TORONTO -- Ask Joe Biagini to explain his success in 2019, and you’ll be taken on a journey. There are musings on the meaning of life mixed with hair care tips, captivating explanations of pitch mechanics mixed with references to Taylor Swift song titles. The eccentric Blue Jays reliever is
TORONTO -- Ask Joe Biagini to explain his success in 2019, and you’ll be taken on a journey. There are musings on the meaning of life mixed with hair care tips, captivating explanations of pitch mechanics mixed with references to Taylor Swift song titles. The eccentric Blue Jays reliever is unpredictable in conversation, but he’s becoming the opposite on the mound.
The 29-year-old enters the weekend with a 3.42 ERA, some generous praise from his manager and a value to the club that could soon be made even more clear by the departure of one or more back-end relievers before Wednesday's Trade Deadline.
It starts, for Biagini, with the certainty of his role after two years spent shuttling between the bullpen and rotation. That draws out his introspective side.
“I would like to say that I have learned and grown through that experience. It has taught me a lot about what things are important and what things aren’t, what things you have to manage, things you shouldn’t care about,” Biagini said. “It’s also helped me a lot mentally in terms of coming to grips with the proper perspective I should have about this whole Major League experience.”
The Blue Jays have asked a lot of their bullpen in 2019, and it hasn’t often been the same ask day to day. Biagini typically lives around the seventh inning, but his ability to wear multiple hats -- which Biagini would surely take literally, leading to another act of prop comedy -- has deepened his impact on the bullpen as a whole.
“He’s a horse, man. He’ll pitch every day,” manager Charlie Montoyo said. “He’ll pitch two innings, one inning, face one guy. He’s that guy. He’s really important in our bullpen.”
The biggest change that Biagini has made is an increase in his cutter usage. He has thrown that pitch 32.7 percent of the time in 2019, up from 15.2 percent in 2018, according to Statcast. Opposing hitters own just a .179 average with a .284 slugging percentage against Biagini’s cutter, the name of which is open to interpretation.
“I call it a slider. You can call it a cutter. I would say, technically, it’s probably in between a slider and a cutter,” Biagini said, later adding that “you can call it what you want to, I think there’s a song by that title.”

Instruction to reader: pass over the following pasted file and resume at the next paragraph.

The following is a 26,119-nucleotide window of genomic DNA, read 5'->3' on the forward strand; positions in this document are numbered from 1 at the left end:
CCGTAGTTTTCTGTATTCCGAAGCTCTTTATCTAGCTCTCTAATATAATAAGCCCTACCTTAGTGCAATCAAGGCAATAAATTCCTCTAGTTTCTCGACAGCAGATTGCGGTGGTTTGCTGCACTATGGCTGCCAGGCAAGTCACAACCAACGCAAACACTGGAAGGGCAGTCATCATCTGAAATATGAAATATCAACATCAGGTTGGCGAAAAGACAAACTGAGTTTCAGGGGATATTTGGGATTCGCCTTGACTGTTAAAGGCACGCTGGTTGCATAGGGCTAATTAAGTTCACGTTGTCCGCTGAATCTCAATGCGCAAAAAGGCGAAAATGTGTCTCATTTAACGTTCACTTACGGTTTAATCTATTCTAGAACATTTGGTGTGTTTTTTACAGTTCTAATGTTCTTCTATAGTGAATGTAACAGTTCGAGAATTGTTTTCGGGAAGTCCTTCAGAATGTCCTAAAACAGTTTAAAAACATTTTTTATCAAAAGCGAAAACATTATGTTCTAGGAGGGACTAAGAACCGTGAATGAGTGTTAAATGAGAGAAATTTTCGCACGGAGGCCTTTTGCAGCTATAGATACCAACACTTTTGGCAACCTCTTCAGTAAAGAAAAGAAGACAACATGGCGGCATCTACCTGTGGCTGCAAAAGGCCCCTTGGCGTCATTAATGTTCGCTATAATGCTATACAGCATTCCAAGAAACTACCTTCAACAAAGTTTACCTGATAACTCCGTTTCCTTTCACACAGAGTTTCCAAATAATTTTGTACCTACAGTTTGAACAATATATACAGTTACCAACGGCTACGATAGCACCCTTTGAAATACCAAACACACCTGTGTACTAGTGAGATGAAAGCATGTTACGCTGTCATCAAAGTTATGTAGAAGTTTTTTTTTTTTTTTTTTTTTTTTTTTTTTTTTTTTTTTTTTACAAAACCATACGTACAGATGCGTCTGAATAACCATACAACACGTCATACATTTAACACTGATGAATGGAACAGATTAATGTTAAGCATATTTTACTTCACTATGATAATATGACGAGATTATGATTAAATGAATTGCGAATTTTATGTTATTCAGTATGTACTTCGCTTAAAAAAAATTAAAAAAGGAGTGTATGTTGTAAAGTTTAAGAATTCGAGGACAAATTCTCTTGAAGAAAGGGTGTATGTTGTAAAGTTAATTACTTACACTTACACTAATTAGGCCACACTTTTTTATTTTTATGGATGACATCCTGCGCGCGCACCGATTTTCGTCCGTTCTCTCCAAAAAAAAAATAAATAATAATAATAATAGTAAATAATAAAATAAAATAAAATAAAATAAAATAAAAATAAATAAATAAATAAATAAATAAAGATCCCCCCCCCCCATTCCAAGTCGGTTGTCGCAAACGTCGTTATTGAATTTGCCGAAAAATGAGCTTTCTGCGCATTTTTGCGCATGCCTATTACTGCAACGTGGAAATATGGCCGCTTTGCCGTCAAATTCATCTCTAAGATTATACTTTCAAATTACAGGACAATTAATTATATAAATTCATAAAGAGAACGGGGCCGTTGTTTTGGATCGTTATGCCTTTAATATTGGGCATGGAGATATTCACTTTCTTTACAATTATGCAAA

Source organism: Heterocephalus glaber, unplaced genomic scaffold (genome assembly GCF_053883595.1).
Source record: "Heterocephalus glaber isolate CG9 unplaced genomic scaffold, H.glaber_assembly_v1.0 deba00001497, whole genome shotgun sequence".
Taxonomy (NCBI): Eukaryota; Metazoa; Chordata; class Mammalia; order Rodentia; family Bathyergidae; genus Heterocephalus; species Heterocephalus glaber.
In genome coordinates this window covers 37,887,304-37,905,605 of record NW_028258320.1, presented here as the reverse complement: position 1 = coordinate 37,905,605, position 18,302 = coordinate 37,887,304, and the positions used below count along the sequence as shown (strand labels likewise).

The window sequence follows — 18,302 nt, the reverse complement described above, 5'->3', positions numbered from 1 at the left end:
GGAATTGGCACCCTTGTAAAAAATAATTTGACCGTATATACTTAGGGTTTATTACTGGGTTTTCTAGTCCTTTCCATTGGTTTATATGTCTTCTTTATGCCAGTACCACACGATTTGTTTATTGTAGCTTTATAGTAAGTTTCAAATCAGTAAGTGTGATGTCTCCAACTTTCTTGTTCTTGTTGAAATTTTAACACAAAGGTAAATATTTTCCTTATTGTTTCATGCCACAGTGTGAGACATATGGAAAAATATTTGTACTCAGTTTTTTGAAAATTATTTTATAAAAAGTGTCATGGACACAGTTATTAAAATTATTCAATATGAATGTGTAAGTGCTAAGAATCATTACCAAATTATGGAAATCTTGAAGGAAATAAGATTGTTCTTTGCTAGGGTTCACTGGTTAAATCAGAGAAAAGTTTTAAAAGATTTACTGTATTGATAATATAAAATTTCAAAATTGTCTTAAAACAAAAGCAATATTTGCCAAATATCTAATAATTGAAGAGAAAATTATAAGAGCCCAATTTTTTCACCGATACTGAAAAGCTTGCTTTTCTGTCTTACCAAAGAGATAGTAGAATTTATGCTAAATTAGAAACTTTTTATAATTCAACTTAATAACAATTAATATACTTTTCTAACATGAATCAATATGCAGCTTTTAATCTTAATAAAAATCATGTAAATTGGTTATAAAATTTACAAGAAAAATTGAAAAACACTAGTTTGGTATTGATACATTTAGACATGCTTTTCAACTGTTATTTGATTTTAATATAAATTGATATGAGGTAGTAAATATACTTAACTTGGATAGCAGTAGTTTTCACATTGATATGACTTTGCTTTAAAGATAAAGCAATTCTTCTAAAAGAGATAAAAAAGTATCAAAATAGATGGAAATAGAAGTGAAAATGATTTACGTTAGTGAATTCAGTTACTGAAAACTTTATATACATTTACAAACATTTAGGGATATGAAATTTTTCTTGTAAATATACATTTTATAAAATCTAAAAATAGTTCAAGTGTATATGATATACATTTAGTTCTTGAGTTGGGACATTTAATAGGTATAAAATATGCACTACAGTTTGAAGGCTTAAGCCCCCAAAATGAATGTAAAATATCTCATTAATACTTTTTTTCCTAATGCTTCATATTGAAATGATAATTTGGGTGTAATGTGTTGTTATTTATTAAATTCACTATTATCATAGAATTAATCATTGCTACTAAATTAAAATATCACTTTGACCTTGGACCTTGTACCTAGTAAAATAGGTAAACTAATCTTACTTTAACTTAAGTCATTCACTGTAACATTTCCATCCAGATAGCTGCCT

To start, Biagini took his cutter grip, which he described as a four-seam fastball grip with his wrist supinated a few degrees. As he explained it, Biagini held his right hand straight out and rotated it clockwise, repeating “supinated” as he confirmed the anatomical term to himself, to make his palm face more upward, like a thumbs-up motion.
That was the origin story of the pitch. His next step, which came late in 2018 and carried into the offseason, is what made it good.
“Then Pete [Walker, pitching coach] came to me last year and said that he wanted me to get a little more depth on it because sometimes it would stay flat,” Biagini said. “Hitters could kind of stay on it. So I basically just combined that thing that I was doing with my wrist with a curveball grip, which helped me get on the seam a little more and get a little more downward movement.”
Paired with his curve, which ranks among the best in baseball when it comes to Statcast’s vertical movement vs. average at +8.5 inches, Biagini now has two useful breaking pitches to pair with his sinker and changeup.
There are still strides for Biagini to take, as with any reliever. His home run rate is above where it was in 2016, and left-handed hitters still own an .875 OPS against him this season, which has limited him. Knowing where he stands when he gets to the ballpark each day is an important start, though.
“You can take a deep breath and be like, ‘OK, this is my thing,’” Biagini said. “I’m trying to perfect that.”
Catcher Luke Maile strained his left oblique and was placed on the 10-day injured list, retroactive to July 24. Prior to Saturday’s game, he left the cage in batting practice noticeably uncomfortable and favoring his side. The Blue Jays recalled Reese McGuire from Triple-A Buffalo. He flew in from North Carolina and arrived in time to catch the final inning of Saturday's 10-9 12-inning win over the Rays.